The Story Behind The Song
On 1 March 1981, IRA prisoner Bobby Sands went on hunger strike in the Maze Prison in Belfast. Six weeks later, while still fasting, he sensationally won a by-election, becoming the MP for Fermanagh and South Tyrone. On May 5, three months after beginning his hunger strike, Sands was dead. The prisoner protest lasted until October, claiming another nine lives. The deaths drew the attention of the world's media and ratcheted up tensions in a land already riven by sectarian violence. The seven months proved to be one of the bloodiest in the history of Northern Ireland.
During this time, Sting was writing songs for The Police's fourth album Ghost In The Machine. The lead singer recalled: "I actually wrote the song in Ireland, where I was living at the time. It was during the hunger strikes in Belfast. I wanted to write about that but I wanted to show some light at the end of the tunnel. I do think there has to be an invisible sun. You can't always see it, but there has to be something radiating light into our lives."
The first verse is the most explicit about the Northern Ireland situation: "I don't want to spend the rest of my life Looking at the barrel of an Armalite I don't want to spend the rest of my days Keeping out of trouble like the soldiers say". This is a reference to Operation Banner, the deployment of the British Army onto the streets of Northern Ireland after days of rioting in Derry during August 1969. The sentiments probably reflected the views of many young people in the province at the time caught between the guns of the nationalist paramilitary, who often used the "widow maker" Armalite rifle, and the British Army.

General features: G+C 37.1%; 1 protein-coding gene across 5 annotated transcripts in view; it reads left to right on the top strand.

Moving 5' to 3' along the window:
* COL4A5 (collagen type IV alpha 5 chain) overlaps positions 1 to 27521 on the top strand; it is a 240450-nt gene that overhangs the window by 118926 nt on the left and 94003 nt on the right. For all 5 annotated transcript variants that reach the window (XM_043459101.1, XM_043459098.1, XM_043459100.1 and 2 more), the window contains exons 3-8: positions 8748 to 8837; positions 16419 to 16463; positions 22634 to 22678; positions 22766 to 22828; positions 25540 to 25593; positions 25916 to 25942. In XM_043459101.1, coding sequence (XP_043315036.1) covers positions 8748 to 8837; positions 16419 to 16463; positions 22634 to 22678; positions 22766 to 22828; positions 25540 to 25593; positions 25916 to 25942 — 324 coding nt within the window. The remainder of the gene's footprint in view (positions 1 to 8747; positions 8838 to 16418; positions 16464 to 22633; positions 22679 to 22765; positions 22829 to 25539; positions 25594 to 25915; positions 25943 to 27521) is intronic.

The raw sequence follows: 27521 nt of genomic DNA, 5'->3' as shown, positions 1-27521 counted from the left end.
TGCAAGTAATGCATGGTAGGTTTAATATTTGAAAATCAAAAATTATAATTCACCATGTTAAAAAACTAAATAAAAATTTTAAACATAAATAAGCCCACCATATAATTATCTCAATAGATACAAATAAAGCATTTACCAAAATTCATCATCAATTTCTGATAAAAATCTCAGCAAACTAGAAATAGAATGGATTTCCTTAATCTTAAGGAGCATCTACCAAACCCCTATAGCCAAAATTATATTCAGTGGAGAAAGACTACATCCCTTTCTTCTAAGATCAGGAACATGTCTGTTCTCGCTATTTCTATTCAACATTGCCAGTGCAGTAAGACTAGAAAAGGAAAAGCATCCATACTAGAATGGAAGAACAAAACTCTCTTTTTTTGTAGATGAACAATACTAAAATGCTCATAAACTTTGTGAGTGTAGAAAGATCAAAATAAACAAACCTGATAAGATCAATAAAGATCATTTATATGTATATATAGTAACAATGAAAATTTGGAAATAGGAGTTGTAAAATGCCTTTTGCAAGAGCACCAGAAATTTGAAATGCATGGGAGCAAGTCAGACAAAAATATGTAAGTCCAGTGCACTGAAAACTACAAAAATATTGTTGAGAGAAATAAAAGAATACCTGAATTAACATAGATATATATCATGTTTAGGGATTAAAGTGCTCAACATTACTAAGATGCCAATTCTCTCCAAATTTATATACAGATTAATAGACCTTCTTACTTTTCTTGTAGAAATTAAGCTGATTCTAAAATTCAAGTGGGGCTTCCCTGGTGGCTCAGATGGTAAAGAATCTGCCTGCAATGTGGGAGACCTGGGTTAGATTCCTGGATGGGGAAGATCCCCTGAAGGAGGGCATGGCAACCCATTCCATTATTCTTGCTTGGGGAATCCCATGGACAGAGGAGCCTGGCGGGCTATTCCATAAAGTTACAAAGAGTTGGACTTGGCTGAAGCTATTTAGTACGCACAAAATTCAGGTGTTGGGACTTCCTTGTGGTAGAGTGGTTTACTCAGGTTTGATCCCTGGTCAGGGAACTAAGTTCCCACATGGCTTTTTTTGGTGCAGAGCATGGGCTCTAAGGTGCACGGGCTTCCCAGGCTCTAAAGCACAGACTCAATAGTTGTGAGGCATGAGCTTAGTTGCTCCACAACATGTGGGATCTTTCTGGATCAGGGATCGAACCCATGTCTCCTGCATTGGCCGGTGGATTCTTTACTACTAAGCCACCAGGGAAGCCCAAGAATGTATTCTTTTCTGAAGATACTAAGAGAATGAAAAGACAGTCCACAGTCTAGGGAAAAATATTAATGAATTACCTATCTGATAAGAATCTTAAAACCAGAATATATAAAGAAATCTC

The next verse appears to reference the hunger strike: "I don't want to spend my time in hell Looking at the walls of a prison cell I don't ever want to play the part Of a statistic on a government chart." The statistic being the number of inmates who have starved to death, although it could also be interpreted as the total number of people killed in the troubles. By the end of 1981, 2,300 lives had been lost due to the sectarian violence - an average of one death every other day for an unrelenting 12 years. By the time the army withdrew, the death toll had exceeded 3,500.
The verses, composed partly in a minor ley, are foreboding and bleak. They contrast to the more uplifting chorus, written in a major key: "There has to be an invisible sun It gives its heat to everyone There has to be an invisible sun That gives us hope when the whole day's done". The point, of course, is that despite the prevailing death and violence, people drew on an inner strength to live their lives as best they could. One interpretation is that the invisible sun is religious faith; this would be ironic because the fault line in the community closely followed religious affiliation.
The video, which showed scenes from the troubles in Northern Ireland, was banned by the BBC for being "overtly political". Released in the same month the hunger strikes ended, the timing was sensitive. By contrast, Invisible Sun was given substantial airplay on MTV in the US even though it was never released as a single there - the music channel had just launched and videos from popular artists were in demand.
Invisible Sun was the final song The Police performed at their final concert before disbanding. On June 15, 1986, they performed six songs at "A Conspiracy of Hope" concert, commemorating the 25th anniversary of Amnesty International. They would not perform again until a reunion tour 20 years later.
We hereby instate Invisible Sun by The Police on The Wall as the No. 19 Best Single of 1981.
I loved this single and bought it as soon as it came out. For me, this ranks as one of The Police's finest singles. If Ghost Town was the soundtrack to the summer's riots, Invisible Sun perfectly captured the bleakness of the troubles in Northern Ireland that year.Ant B